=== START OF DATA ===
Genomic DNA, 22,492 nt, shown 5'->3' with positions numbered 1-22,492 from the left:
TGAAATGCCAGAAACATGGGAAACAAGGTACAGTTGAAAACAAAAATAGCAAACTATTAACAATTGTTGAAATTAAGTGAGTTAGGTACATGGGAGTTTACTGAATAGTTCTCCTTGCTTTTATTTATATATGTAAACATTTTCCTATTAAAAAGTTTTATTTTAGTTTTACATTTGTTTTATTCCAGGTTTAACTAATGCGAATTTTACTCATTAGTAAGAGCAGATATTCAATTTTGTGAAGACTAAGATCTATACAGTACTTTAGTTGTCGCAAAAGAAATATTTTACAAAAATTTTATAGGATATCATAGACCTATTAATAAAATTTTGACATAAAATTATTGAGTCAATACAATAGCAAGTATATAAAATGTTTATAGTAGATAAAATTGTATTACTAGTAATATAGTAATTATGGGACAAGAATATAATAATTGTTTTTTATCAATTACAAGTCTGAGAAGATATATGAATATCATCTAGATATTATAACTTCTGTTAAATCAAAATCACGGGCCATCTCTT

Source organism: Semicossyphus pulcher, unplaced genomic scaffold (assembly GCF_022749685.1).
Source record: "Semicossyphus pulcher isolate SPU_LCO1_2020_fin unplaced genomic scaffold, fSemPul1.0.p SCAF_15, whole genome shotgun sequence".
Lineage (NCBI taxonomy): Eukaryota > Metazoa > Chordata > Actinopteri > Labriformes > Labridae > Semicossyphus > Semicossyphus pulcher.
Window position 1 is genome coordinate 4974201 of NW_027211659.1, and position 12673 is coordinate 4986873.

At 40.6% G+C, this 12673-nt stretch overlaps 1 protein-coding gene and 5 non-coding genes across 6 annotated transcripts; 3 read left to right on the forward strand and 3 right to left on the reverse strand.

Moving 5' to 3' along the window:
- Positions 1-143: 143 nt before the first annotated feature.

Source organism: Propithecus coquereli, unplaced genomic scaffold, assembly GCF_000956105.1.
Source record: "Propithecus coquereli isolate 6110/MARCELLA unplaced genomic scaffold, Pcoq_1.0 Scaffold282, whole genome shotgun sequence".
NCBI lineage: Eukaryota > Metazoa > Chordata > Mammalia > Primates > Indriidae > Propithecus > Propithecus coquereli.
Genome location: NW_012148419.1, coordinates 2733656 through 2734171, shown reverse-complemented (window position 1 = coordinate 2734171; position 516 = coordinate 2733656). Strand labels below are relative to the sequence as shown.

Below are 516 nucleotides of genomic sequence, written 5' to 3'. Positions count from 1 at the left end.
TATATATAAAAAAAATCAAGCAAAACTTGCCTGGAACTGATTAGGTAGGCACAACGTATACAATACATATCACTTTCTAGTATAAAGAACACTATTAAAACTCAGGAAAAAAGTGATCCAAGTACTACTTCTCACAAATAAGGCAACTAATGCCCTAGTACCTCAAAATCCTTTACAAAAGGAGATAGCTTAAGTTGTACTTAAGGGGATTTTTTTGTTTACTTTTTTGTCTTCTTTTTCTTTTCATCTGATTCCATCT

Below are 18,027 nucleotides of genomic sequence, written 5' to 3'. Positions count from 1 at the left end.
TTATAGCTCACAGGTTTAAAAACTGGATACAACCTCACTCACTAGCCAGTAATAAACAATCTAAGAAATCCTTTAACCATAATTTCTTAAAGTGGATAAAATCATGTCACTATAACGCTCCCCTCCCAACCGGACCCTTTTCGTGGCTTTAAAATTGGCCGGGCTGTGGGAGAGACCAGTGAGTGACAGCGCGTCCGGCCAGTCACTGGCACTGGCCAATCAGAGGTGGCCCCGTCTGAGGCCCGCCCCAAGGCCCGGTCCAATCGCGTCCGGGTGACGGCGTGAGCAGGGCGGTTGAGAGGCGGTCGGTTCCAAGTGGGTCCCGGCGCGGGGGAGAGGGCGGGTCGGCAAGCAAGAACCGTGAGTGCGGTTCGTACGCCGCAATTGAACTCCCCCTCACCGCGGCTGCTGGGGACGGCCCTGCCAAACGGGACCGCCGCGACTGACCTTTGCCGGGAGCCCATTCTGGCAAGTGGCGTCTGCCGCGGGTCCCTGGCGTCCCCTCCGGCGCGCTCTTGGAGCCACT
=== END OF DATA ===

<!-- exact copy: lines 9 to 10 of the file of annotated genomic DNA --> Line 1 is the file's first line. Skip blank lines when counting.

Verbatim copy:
- Positions 1-143: 143 nt before the first annotated feature.

Source organism: Propithecus coquereli, unplaced genomic scaffold, assembly GCF_000956105.1.